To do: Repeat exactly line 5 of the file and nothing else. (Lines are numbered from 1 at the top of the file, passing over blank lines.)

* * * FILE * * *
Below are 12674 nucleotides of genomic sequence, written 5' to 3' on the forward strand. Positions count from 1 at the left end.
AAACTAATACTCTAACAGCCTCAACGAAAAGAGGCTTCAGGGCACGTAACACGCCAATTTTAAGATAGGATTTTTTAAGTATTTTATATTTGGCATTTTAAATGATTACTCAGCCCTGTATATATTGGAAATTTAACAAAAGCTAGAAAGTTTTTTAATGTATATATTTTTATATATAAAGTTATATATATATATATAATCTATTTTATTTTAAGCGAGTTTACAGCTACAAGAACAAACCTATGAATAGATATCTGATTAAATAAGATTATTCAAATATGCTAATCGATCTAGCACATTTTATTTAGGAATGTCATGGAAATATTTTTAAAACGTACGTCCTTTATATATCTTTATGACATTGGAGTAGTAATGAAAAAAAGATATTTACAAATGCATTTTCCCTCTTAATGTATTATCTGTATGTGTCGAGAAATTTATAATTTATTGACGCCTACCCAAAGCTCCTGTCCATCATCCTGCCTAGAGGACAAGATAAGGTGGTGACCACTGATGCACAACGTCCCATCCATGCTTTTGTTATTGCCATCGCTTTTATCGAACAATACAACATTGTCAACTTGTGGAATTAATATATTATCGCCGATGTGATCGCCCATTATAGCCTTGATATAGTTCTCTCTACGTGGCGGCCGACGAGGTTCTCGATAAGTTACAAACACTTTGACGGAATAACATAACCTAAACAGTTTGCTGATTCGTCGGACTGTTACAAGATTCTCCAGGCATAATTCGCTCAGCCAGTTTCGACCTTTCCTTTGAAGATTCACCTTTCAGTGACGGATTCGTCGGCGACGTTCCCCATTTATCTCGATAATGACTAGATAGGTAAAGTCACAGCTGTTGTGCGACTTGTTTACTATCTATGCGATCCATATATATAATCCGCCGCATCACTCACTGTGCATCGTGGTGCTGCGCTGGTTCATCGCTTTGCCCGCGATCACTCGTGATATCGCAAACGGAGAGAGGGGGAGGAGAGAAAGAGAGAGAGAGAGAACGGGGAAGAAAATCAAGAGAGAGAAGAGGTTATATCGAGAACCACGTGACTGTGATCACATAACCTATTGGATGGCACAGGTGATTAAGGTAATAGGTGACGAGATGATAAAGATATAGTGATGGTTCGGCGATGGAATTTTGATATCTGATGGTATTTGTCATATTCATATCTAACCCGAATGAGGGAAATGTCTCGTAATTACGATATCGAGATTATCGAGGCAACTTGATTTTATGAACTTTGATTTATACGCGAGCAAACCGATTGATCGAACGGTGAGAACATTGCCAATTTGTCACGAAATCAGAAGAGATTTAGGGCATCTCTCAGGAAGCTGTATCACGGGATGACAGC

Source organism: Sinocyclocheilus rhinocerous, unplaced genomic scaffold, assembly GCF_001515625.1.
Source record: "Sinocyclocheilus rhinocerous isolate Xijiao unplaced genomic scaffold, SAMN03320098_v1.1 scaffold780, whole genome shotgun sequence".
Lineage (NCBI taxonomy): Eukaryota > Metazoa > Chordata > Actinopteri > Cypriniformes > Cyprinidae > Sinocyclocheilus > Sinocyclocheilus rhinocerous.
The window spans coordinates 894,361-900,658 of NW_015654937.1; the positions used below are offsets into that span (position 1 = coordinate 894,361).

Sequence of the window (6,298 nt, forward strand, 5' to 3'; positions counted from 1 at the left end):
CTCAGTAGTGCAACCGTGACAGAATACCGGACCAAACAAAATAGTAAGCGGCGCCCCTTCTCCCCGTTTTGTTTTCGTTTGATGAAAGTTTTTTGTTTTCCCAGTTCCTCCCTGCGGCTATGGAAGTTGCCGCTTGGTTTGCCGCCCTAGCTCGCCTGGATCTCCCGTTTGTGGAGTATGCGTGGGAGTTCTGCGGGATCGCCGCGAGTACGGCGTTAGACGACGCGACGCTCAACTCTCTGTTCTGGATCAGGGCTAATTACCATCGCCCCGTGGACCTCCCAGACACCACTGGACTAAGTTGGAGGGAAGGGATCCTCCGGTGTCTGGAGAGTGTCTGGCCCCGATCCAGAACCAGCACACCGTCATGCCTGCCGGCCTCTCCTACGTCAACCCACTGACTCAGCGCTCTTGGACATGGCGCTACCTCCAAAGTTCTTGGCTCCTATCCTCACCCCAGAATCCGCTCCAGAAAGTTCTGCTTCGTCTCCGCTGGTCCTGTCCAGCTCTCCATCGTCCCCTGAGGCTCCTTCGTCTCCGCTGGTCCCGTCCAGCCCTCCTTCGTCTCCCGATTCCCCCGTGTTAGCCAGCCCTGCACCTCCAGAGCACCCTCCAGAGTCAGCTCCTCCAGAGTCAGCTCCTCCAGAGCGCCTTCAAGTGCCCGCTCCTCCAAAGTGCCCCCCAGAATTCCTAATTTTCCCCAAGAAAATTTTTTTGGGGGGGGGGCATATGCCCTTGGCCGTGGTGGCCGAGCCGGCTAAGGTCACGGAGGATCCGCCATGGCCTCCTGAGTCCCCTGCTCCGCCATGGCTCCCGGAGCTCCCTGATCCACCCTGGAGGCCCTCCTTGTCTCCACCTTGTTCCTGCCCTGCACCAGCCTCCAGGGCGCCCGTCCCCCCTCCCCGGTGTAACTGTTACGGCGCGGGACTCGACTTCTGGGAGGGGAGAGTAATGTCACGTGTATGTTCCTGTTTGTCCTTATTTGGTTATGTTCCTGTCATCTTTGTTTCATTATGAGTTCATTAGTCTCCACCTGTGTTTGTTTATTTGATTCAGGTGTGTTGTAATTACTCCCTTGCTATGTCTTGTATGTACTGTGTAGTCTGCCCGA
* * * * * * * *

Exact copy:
Lineage (NCBI taxonomy): Eukaryota > Metazoa > Chordata > Actinopteri > Cypriniformes > Cyprinidae > Sinocyclocheilus > Sinocyclocheilus rhinocerous.